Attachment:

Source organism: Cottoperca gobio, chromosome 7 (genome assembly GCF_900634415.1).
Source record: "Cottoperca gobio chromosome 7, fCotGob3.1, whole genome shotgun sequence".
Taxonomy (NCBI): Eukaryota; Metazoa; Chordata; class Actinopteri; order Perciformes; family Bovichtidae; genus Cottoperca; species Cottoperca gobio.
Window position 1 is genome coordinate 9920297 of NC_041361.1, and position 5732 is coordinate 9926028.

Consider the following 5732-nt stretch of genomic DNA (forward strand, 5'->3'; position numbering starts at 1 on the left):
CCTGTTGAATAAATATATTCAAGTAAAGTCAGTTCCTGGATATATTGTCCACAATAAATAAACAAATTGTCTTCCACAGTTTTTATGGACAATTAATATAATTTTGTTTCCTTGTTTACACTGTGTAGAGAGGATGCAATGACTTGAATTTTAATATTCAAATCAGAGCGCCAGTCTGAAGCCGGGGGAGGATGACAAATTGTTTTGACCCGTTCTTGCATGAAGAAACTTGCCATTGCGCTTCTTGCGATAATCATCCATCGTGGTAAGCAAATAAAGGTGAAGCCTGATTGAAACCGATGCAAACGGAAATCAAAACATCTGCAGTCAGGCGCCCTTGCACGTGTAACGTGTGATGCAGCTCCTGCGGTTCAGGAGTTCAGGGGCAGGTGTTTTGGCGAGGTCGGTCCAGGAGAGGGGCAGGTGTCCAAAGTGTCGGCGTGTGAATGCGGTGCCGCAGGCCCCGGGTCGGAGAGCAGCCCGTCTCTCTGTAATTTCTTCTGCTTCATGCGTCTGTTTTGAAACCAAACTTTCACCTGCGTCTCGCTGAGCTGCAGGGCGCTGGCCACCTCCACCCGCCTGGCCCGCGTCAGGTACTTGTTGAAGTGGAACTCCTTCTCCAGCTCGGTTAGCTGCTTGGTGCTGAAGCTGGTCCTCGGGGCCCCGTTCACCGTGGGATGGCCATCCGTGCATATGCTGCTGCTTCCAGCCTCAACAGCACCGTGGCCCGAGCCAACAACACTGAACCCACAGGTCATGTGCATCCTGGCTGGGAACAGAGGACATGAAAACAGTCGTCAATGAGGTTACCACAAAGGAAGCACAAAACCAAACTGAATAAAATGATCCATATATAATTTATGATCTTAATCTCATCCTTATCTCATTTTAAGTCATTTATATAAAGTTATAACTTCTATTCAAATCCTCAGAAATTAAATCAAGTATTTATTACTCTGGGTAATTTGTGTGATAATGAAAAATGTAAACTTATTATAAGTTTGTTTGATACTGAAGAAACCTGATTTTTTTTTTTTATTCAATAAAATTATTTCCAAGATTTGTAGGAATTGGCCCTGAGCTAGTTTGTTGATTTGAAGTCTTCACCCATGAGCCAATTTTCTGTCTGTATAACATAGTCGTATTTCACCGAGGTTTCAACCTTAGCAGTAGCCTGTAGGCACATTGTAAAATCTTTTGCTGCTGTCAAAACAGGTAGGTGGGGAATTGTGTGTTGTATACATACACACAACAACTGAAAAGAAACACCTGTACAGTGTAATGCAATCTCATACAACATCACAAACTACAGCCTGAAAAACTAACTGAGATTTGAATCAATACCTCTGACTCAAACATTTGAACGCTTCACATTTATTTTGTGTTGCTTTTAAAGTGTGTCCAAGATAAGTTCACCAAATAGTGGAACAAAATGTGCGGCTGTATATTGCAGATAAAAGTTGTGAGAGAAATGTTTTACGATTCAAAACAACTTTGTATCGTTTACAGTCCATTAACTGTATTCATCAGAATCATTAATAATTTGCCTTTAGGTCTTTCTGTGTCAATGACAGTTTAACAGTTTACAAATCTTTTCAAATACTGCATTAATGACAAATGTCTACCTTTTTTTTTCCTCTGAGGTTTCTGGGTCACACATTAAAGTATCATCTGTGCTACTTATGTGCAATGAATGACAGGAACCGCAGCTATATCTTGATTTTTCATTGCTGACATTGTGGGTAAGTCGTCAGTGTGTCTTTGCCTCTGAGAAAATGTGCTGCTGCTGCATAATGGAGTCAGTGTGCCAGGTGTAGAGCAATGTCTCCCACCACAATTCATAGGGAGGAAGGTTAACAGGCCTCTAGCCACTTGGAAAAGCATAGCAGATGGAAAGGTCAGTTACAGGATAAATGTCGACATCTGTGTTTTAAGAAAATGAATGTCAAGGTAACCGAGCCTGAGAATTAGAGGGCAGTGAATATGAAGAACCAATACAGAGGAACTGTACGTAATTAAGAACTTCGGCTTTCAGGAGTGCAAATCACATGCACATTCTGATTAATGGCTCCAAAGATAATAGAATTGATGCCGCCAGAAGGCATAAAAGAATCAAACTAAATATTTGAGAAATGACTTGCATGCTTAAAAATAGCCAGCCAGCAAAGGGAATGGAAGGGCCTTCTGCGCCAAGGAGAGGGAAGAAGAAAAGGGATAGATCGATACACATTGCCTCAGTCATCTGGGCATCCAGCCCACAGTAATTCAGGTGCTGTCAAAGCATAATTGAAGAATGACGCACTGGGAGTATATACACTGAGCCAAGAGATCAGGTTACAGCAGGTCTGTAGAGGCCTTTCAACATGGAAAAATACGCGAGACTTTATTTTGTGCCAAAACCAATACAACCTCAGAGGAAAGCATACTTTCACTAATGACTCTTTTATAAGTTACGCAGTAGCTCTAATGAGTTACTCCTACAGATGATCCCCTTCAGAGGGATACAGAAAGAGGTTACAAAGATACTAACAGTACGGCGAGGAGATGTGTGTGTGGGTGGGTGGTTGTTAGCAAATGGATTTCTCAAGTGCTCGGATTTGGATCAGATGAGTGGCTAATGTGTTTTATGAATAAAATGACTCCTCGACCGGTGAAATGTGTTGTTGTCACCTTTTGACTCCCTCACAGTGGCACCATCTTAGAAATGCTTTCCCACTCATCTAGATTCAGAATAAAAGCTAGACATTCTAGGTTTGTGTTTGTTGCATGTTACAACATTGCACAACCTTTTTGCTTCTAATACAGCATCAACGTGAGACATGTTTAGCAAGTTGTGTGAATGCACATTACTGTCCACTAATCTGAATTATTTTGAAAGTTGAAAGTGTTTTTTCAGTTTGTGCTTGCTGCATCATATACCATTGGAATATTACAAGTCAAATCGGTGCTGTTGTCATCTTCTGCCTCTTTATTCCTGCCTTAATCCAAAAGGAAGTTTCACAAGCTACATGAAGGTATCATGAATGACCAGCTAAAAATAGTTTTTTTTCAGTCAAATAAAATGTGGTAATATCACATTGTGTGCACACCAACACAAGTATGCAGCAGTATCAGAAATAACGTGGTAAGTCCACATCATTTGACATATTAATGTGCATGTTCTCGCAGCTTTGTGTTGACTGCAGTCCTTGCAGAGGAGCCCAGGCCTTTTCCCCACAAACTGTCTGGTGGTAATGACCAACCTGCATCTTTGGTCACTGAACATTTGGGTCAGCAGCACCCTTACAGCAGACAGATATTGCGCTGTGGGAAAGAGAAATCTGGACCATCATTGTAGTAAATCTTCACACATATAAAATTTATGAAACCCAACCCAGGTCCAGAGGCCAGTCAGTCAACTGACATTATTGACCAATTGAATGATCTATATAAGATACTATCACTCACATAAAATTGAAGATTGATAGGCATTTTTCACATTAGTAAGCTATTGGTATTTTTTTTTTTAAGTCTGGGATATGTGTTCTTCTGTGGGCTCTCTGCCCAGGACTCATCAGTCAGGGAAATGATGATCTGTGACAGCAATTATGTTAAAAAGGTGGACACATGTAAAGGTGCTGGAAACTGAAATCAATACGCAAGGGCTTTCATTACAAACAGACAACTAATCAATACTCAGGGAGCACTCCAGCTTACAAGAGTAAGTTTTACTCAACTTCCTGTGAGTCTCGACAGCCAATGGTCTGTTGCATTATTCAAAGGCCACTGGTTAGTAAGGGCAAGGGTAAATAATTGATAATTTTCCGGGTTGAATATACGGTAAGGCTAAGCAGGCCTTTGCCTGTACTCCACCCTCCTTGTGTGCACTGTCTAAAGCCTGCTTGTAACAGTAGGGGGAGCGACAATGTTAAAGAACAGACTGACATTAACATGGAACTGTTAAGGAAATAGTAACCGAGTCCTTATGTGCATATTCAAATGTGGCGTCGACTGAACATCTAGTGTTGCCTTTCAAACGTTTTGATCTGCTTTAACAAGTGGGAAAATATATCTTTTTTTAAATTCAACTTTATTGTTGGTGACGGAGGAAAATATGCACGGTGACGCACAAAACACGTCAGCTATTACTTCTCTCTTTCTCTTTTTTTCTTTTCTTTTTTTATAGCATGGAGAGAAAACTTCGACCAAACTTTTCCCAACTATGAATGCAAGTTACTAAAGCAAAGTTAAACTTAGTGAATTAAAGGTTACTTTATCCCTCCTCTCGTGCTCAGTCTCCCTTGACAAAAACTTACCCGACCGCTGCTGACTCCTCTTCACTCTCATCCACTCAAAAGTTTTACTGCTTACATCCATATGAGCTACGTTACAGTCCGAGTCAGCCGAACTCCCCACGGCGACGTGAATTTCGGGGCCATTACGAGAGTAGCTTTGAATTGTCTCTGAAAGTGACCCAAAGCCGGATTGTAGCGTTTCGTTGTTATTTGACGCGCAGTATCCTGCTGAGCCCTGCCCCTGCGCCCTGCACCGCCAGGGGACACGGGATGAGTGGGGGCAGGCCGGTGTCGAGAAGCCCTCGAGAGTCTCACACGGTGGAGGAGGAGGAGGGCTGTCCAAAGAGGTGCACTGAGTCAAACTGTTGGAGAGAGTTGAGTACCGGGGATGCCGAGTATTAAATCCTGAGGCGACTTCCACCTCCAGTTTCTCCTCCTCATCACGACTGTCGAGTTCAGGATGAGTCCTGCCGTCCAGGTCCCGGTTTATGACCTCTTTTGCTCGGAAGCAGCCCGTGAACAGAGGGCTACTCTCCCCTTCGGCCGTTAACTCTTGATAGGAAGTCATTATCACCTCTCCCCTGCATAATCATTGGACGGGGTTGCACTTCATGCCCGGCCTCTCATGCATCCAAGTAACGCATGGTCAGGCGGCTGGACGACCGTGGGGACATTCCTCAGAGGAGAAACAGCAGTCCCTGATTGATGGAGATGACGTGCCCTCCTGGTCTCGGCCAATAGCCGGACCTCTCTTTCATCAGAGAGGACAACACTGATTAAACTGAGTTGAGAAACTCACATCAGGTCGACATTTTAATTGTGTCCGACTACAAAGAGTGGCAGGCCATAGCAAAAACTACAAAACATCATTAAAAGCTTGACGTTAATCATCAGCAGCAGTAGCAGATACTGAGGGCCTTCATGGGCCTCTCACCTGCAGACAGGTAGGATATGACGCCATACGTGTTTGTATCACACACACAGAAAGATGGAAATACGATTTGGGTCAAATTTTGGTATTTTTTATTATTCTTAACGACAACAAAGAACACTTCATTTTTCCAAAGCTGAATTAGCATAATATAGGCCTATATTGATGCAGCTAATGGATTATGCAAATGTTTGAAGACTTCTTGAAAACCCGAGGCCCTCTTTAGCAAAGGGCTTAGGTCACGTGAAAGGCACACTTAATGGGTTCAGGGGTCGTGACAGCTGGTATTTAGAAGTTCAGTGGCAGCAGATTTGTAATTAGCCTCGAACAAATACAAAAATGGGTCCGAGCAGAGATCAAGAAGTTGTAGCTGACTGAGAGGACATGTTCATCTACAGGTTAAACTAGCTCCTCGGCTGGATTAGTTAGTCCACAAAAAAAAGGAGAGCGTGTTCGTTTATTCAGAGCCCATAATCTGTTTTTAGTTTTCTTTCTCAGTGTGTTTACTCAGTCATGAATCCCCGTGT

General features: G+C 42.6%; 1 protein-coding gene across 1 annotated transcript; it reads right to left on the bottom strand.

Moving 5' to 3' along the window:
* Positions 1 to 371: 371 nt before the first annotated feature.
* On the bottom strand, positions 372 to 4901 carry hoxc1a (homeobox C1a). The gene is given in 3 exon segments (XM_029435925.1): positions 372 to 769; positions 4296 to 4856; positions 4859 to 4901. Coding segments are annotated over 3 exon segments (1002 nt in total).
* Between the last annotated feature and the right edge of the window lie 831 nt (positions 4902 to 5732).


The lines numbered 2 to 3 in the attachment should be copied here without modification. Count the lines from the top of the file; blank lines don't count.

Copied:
Source record: "Cottoperca gobio chromosome 7, fCotGob3.1, whole genome shotgun sequence".
Taxonomy (NCBI): Eukaryota; Metazoa; Chordata; class Actinopteri; order Perciformes; family Bovichtidae; genus Cottoperca; species Cottoperca gobio.